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Thread: problem (?) using shared variables

  1. #11
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    Default Re: problem (?) using shared variables

    I agree with you. I was trying to change the minimum.
    For instance, the reset (rst) Iīve put only to watcth repeatedly the passages from nine to ten and from 99 to 00.

  2. #12
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    Default Re: problem (?) using shared variables

    Well I just tried modesim and your first code works as temp1 and temp2 increment but digit1 and digit2 stay 0
    Last edited by kaz; July 28th, 2013 at 07:04 AM.

  3. #13
    Tricky is offline Moderator **Forum Master**
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    Default Re: problem (?) using shared variables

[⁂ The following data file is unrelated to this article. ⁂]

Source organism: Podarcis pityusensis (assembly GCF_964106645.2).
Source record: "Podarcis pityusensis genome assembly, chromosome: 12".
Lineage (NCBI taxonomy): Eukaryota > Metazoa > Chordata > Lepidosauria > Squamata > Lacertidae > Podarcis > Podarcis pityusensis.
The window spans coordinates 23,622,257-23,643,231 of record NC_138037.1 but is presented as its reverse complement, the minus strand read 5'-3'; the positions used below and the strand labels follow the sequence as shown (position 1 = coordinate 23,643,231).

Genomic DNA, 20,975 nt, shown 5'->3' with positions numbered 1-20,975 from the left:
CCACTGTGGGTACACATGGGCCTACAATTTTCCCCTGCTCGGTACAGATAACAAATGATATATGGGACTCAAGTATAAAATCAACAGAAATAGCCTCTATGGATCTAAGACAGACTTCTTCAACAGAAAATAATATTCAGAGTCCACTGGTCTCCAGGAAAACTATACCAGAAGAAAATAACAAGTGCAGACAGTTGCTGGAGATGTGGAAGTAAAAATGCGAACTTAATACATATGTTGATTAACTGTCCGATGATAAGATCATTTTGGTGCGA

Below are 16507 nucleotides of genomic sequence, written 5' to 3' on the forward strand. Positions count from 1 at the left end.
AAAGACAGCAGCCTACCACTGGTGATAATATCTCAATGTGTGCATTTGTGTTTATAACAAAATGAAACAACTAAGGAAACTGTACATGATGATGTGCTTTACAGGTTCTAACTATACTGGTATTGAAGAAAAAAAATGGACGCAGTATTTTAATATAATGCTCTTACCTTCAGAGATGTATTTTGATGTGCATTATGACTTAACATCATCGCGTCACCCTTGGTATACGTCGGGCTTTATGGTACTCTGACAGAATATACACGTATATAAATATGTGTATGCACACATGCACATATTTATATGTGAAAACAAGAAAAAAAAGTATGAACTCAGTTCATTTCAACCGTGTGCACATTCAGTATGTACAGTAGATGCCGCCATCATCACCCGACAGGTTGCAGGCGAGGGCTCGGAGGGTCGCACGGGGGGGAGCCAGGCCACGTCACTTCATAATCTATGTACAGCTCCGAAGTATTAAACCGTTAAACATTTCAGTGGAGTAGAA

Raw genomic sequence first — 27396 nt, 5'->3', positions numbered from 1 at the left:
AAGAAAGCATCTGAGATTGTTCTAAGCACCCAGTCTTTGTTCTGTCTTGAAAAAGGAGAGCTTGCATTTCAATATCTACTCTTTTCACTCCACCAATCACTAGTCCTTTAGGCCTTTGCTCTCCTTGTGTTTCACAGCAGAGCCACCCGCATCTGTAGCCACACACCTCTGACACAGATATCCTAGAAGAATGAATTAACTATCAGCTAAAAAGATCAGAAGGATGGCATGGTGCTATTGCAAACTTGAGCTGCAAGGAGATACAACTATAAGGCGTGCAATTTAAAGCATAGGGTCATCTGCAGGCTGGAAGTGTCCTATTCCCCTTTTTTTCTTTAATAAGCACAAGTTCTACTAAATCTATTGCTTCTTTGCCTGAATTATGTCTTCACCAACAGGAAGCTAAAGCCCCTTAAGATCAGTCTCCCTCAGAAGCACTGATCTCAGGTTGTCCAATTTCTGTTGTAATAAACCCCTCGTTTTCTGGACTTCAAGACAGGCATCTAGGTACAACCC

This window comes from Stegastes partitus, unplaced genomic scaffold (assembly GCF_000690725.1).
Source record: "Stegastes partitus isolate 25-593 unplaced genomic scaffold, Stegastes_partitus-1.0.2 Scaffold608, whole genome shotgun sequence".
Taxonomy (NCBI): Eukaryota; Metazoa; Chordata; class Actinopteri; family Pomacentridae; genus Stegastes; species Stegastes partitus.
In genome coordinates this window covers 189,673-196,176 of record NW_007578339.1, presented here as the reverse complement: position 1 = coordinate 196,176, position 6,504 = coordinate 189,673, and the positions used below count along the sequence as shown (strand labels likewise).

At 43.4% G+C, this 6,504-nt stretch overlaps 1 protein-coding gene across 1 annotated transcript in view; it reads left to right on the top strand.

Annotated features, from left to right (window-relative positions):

Quote Originally Posted by kaz View Post
    Well I just tried modesim and your first code works as temp1 and temp2 increment
    But the outputs digit1 and digit 2 remain at the the initial values of temp1 and temp2 (0)

  4. #14
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    Default Re: problem (?) using shared variables

    true and I get warning saying shared variables must be of type protected. God knows how to protect them.

  5. #15
    Tricky is offline Moderator **Forum Master**
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    Default Re: problem (?) using shared variables

    I know - and its only for simulation. A protected type is a bit like a class in C++. They contain member variables, functions and procedures and can be extremly useful for behavioural modelling. In VHDL 2002, they made it a LRM rule that shared variables MUST be protected types, but as this would break old VHDL '93 code, and so by default it only throws a warning (you can make it stricter though).

    so, as an example:

    Code:
    type DDR_model_t is protected